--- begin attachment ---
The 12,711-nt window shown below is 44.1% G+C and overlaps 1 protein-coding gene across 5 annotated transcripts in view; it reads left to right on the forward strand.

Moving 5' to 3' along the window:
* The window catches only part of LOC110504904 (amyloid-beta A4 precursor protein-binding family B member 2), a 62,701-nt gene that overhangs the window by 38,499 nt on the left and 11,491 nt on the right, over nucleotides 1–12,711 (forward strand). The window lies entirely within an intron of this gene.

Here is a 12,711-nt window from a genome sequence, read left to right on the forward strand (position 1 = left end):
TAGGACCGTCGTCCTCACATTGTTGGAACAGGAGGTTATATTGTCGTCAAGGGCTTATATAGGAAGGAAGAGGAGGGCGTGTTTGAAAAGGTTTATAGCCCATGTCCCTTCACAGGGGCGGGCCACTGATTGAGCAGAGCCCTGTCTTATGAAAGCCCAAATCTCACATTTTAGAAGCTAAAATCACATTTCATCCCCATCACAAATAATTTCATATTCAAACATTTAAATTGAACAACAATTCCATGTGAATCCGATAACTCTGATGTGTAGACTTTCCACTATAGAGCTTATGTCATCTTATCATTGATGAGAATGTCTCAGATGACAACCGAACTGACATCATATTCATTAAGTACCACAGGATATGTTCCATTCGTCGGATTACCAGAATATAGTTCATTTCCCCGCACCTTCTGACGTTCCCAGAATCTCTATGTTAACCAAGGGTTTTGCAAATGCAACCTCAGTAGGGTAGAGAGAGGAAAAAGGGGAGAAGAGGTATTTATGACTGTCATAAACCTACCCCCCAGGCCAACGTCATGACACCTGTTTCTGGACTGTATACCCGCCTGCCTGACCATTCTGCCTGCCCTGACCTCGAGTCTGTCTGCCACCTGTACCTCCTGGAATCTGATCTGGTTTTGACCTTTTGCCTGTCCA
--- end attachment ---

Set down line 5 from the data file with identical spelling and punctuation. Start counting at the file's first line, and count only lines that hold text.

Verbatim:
TAGGACCGTCGTCCTCACATTGTTGGAACAGGAGGTTATATTGTCGTCAAGGGCTTATATAGGAAGGAAGAGGAGGGCGTGTTTGAAAAGGTTTATAGCCCATGTCCCTTCACAGGGGCGGGCCACTGATTGAGCAGAGCCCTGTCTTATGAAAGCCCAAATCTCACATTTTAGAAGCTAAAATCACATTTCATCCCCATCACAAATAATTTCATATTCAAACATTTAAATTGAACAACAATTCCATGTGAATCCGATAACTCTGATGTGTAGACTTTCCACTATAGAGCTTATGTCATCTTATCATTGATGAGAATGTCTCAGATGACAACCGAACTGACATCATATTCATTAAGTACCACAGGATATGTTCCATTCGTCGGATTACCAGAATATAGTTCATTTCCCCGCACCTTCTGACGTTCCCAGAATCTCTATGTTAACCAAGGGTTTTGCAAATGCAACCTCAGTAGGGTAGAGAGAGGAAAAAGGGGAGAAGAGGTATTTATGACTGTCATAAACCTACCCCCCAGGCCAACGTCATGACACCTGTTTCTGGACTGTATACCCGCCTGCCTGACCATTCTGCCTGCCCTGACCTCGAGTCTGTCTGCCACCTGTACCTCCTGGAATCTGATCTGGTTTTGACCTTTTGCCTGTCCA